Marina Silva, Brazil’s environmental minister, resigned Tuesday after losing several key battles in her fight to rein in destruction of the Amazon rainforest.
Silva, a former rubber tapper and famed environmentalist, was frequently at odds with development interests, including powerful farmers and ranchers who are seeking to turn the Amazon into Brazil’s agricultural breadbasket. She unsuccessfully opposed several infrastructure projects that are expected to fuel deforestation in the Amazon region.
Green groups say her resignation could be a setback to Brazil’s efforts to protect the Amazon.
“Her resignation is a disaster for the Lula administration. If the government had any global credibility in environmental issues, it was because of minister Marina,” Jose Maria Cardoso da Silva, vice president of Conservation International-South America, told Reuters.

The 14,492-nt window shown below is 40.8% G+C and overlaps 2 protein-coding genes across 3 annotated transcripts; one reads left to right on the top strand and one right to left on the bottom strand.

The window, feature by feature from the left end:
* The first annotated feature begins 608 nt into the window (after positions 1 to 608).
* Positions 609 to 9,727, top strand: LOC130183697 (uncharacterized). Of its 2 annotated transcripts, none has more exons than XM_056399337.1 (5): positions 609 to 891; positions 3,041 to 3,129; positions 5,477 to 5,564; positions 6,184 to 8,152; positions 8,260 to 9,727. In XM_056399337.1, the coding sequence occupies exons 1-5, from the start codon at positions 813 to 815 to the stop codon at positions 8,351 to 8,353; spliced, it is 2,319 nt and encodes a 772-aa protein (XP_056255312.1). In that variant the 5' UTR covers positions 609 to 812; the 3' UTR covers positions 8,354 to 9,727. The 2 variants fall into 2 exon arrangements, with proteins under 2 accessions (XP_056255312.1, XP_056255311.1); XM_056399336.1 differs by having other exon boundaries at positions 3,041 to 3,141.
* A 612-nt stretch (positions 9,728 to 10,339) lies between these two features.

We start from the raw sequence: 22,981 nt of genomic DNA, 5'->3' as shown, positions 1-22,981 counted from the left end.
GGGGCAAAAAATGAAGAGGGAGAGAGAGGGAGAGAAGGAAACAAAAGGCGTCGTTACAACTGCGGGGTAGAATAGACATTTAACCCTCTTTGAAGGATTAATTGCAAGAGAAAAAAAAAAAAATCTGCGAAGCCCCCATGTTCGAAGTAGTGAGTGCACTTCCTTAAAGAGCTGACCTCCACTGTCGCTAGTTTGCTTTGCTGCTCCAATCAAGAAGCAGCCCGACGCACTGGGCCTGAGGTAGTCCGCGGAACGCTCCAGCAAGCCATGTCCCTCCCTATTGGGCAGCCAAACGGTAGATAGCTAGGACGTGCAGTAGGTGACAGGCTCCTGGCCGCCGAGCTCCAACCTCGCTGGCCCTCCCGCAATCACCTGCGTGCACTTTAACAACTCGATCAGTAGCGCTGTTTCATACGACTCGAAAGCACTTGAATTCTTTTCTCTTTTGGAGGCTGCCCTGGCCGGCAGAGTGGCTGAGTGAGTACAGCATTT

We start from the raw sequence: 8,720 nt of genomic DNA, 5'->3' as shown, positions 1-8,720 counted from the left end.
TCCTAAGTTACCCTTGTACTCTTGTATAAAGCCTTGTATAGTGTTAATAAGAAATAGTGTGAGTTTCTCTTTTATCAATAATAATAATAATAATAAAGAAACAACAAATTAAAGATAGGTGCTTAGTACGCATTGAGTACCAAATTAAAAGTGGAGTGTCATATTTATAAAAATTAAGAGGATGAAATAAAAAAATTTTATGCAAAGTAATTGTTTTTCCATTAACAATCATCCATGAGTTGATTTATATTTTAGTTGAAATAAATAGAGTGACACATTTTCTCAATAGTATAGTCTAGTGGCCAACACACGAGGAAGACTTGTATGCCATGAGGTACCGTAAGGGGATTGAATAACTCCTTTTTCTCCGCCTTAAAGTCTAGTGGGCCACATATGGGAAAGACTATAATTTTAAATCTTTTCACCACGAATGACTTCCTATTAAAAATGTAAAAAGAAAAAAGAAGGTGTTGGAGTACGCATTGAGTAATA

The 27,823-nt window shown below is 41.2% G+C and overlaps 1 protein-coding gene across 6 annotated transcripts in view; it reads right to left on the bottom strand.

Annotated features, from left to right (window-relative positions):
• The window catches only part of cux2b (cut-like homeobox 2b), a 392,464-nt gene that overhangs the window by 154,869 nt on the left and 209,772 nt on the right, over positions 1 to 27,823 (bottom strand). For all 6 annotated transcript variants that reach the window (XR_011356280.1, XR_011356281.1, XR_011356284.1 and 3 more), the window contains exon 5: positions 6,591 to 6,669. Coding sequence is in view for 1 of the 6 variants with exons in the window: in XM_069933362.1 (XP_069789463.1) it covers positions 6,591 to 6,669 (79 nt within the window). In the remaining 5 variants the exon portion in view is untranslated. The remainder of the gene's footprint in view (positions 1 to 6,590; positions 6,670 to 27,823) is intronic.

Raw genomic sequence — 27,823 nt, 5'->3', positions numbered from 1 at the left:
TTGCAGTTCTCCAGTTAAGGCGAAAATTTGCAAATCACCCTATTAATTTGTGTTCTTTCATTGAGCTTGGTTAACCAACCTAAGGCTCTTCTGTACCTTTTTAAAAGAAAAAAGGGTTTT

“Brazil is losing the only voice in the government that spoke out for the environment,” Sergio Leitao, director of public policy for Greenpeace in Brazil, was quoted as saying by the Associated Press. “The minister is leaving because the pressure on her for taking the measures she took against deforestation has become unbearable.”
Silva’s said her decision was based on the “the difficulties I have been facing to pursue the federal environmental agenda,” according to Agencia Brasil.
Brazilian President Luiz Inacio da Silva chose Carlos Minc, Rio de Janeiro state’s environment secretary and a founder of the Green Party in Brazil, to be the new environment minister, according to Agencia Brasil.
In the second half of 2007, Brazil saw a dramatic jump in deforestation following a three-year decline in forest clearing. Analysts have linked the increase to surging grain prices, which incentivize conversion of cattle pasture for soy and sugar cane. Ranchers then press into forests to clear new pasture land.